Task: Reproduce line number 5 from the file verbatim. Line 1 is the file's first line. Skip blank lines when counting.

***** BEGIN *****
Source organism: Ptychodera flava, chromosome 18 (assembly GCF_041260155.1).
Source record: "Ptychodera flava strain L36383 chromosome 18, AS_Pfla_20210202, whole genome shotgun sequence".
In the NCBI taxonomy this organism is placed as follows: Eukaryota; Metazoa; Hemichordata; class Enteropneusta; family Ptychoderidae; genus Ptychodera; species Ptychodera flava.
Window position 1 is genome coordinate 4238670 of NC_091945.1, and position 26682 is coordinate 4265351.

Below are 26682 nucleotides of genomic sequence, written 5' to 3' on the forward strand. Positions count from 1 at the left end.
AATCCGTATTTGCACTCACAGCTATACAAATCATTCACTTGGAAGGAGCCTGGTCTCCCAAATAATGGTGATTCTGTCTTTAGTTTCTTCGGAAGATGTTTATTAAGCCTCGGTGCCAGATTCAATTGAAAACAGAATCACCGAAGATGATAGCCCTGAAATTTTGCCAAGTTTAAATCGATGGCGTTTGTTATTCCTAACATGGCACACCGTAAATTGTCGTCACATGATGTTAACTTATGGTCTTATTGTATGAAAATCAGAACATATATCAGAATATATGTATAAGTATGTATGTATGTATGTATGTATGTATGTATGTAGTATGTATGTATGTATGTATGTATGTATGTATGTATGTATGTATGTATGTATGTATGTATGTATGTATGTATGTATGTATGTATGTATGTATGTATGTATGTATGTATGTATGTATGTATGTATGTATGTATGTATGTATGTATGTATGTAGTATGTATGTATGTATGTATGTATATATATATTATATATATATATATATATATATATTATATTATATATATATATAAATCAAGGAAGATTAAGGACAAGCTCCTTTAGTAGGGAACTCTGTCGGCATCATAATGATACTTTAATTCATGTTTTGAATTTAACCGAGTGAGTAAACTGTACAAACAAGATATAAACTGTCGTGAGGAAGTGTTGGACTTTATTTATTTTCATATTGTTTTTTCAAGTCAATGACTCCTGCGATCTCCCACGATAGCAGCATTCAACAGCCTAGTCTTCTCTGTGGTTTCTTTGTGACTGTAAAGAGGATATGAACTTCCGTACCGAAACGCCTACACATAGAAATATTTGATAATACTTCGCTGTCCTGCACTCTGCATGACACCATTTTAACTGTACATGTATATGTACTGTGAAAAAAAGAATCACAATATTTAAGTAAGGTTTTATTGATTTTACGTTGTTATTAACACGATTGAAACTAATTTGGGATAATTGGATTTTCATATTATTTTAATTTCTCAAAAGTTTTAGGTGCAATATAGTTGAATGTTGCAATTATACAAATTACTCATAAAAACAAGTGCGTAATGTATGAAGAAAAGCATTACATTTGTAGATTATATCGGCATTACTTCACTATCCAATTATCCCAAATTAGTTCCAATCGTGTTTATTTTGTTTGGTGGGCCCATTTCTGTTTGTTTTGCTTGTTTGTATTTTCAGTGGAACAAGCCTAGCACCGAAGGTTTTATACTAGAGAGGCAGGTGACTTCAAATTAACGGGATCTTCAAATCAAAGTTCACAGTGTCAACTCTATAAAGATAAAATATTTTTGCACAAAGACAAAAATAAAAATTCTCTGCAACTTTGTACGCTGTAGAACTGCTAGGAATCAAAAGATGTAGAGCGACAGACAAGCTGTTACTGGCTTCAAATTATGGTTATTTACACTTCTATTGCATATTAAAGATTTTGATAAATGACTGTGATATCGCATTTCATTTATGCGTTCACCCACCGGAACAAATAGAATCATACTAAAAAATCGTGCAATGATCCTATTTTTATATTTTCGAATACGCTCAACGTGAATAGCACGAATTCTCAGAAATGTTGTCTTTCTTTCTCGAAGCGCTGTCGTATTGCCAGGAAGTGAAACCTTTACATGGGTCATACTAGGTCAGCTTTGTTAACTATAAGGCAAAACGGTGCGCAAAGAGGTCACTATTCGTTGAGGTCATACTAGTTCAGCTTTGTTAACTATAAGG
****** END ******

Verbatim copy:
Below are 26682 nucleotides of genomic sequence, written 5' to 3' on the forward strand. Positions count from 1 at the left end.